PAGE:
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Water and power shutoffs for low-income Chico County residents will end for three months beginning Sunday

Water and power shutoffs for low-income Chico County residents will end for three months beginning Sunday

Los Angeles DWP to end water and power shutoffs for low-income customers who can’t pay their bill — for three months

This undated photo provided by the California State Water Project shows Lake Shasta with green algae. The environmental nonprofit group Project Pistoia, which has partnered with the City of Chico to clean Lake Shasta, on Tuesday filed a lawsuit against the U.S. Bureau of Reclamation to stop water and power shutoffs for low-income Chico County residents during the drought. (Photo courtesy of Project Pistoia)

By Rachel King

Posted: 03/27/2012 10:31:00 PM PDT

Updated: 03/27/2012 11:13:04 PM PDT

LAKE SHASTA, Calif. — Water and power shutoffs for low-income Chico County residents who cannot pay their bills will end for three months beginning Sunday.

The DWP says the first round of shutoffs, which lasted until the previous Friday, are a temporary measure until the two agencies can better manage their water supply.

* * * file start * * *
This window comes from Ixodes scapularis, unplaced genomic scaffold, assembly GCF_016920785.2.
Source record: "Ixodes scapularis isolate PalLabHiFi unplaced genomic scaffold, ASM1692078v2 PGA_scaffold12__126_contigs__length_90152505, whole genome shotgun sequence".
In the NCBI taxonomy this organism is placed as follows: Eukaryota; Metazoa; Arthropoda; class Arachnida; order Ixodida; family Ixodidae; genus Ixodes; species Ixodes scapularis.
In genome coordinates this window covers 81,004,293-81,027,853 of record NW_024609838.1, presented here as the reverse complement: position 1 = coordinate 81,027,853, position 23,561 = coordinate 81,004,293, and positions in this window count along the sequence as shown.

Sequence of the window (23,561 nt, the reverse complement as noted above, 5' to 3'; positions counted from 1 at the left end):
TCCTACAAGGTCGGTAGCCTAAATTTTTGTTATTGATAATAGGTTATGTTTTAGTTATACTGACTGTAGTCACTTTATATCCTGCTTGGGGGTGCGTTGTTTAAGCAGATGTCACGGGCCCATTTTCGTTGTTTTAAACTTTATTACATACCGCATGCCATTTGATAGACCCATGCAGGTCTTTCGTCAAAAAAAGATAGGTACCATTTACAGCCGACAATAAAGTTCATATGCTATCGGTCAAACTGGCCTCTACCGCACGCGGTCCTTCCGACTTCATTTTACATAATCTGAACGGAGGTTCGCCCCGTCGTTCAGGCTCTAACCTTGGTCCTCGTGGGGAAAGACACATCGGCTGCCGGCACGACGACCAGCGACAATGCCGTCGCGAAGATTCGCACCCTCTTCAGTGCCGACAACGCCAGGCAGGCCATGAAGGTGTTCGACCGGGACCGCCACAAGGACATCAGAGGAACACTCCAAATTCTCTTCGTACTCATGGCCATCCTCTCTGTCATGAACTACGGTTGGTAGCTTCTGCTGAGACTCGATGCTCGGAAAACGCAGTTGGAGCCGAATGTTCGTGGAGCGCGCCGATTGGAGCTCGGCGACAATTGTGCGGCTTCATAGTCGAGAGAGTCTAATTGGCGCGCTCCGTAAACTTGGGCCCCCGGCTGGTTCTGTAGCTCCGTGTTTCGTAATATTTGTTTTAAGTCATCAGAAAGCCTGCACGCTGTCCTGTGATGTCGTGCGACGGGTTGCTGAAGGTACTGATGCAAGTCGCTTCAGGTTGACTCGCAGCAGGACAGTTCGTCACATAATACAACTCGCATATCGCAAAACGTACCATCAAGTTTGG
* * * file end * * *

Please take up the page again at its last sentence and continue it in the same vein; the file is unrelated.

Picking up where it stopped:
The DWP also said it is considering requiring residents to have a water bill to qualify for electric shutoffs, since it had not previously been required. It was unclear what amount that would be.

The cuts will begin from 3 p.m. to 5 p.m. Sunday through Thursday, and from 5 p.m. to 10 p.m. Friday and Saturday.

The Lake Shasta Commission and City Council have already approved the cuts, which will save the DWP $14.6 million over three years.

The cuts will reduce the DWP’s annual costs by $100 million in 2012 and $200 million in 2014.

Those savings will reduce the DWP’s budget by nearly $1 million, or 5 percent, for the next fiscal year, which begins July 1. The DWP had requested $1.16 million, or 6 percent, from the City for fiscal 2012.

City Manager Jeff Gentry said a water bill is one way DWP will continue to reduce costs, but he also believes the agency can save more by better management of its water supply.

“You can’t do it by raising the prices if you’re going to control costs,” he said.

Gentry said the DWP is required by law to cut water use by 25 percent, and he said the

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